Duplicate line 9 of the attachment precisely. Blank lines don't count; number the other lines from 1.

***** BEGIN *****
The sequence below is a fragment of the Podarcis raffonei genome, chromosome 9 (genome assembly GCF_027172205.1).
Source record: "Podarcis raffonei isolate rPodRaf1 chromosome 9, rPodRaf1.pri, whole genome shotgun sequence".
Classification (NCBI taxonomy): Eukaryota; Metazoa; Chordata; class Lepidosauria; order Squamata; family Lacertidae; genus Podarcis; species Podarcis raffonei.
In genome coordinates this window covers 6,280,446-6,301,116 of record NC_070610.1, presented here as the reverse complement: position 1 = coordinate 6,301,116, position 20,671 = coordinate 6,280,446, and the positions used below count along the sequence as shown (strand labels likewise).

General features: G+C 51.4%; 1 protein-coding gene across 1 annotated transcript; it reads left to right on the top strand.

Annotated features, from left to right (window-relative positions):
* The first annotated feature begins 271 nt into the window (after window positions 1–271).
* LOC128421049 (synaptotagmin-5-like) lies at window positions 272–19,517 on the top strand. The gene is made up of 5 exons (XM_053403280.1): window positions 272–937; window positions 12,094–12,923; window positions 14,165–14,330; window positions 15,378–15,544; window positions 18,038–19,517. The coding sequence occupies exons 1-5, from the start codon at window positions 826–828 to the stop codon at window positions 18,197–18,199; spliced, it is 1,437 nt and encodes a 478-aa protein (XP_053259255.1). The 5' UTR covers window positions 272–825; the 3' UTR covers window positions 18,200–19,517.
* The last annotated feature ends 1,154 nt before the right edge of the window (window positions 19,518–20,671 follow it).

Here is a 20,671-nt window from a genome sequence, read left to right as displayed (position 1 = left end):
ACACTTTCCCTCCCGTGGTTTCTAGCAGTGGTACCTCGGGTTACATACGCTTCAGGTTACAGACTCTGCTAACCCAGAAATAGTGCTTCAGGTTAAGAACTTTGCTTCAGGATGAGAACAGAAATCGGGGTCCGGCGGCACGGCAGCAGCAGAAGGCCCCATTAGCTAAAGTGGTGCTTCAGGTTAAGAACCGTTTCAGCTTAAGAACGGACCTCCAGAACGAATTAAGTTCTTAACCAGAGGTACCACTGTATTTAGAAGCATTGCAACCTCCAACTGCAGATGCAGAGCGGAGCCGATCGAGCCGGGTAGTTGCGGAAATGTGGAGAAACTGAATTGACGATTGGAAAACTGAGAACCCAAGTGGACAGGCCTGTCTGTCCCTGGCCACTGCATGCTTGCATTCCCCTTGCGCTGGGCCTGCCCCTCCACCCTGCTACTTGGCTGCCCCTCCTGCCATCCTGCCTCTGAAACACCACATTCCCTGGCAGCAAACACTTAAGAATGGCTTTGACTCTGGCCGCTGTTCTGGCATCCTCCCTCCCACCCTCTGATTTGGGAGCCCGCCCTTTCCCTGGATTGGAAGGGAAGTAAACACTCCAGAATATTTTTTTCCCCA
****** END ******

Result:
* The last annotated feature ends 1,154 nt before the right edge of the window (window positions 19,518–20,671 follow it).